Become a ‘sung hero’ by protecting workers from silica dust
Friday 3rd June 2016
From the archive: Just so you know, this article is more than 3 years old.
The message came during the first in a new series of joint presentations by the institution, the British Occupational Hygiene Society (BOHS) and the Health and Safety Executive (HSE) as part of IOSH's No Time to Lose campaign to raise awareness of occupational cancer.
Members of the IOSH Midland Branch were told of the health risks related to exposure to respirable crystalline silica (RCS), the role of occupational hygiene in protecting workers and provided with practical advice and guidance on controlling exposure.
John Lacey, a former IOSH president, spoke about the institution's efforts to work with professionals, businesses and other organisations to cast a spotlight on silica dust through No Time to Lose.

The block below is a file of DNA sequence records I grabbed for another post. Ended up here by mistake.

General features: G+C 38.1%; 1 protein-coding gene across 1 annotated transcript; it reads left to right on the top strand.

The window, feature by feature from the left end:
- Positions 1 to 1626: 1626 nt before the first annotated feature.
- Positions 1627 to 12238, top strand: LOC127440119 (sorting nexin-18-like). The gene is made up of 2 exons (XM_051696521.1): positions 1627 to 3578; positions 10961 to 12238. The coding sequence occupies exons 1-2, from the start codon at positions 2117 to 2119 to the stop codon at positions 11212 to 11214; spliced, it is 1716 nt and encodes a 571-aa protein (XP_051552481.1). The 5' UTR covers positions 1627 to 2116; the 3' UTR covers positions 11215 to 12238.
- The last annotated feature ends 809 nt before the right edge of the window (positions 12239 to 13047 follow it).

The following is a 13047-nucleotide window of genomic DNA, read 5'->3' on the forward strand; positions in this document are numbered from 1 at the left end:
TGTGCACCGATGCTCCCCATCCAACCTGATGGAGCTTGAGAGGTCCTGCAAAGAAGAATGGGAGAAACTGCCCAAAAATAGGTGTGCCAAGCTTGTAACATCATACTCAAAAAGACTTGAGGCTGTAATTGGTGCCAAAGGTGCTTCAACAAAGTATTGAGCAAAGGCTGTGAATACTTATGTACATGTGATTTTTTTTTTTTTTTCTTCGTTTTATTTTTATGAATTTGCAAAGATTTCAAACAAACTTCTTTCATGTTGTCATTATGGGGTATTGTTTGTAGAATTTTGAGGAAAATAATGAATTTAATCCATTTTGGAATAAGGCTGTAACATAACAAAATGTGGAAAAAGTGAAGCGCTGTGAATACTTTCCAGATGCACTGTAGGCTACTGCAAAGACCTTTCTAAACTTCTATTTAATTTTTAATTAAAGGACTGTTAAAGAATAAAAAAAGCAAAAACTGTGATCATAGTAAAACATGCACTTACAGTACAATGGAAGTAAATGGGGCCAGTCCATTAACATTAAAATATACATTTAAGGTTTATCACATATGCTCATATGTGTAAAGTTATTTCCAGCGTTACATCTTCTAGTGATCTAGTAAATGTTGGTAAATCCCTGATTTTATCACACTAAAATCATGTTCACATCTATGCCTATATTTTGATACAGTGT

He said: "I've been involved in construction and safety and health for two-thirds of my life and silica has always been an issue, but little known as regards its effects.
"There's been a cross-industry approach to tackling this vast issue. You (IOSH members) are very much involved in carrying IOSH's campaign and its messages forward.
"It is a great opportunity for you to not be the unsung heroes, but 'sung' heroes who are working to stop people from suffering the ill-effects of breathing in silica dust."
As well as causing breathing problems such as silicosis, research has shown that around 800 people in Britain a year die from lung cancer caused by prolonged exposure to RCS at work, with 900 new cases being diagnosed annually.
Dr Sean Mahar, of BOHS, emphasised the need for practitioners to recognise, evaluate and control the risks.
He said: "Silica is ubiquitous. Trying to see where the potential of a problem exists is an important part of our work.
"The important bit then is to be able to evaluate that and offer control solutions."
Examples of good and bad practice around silica dust exposure were highlighted by Mark Flynn of the HSE.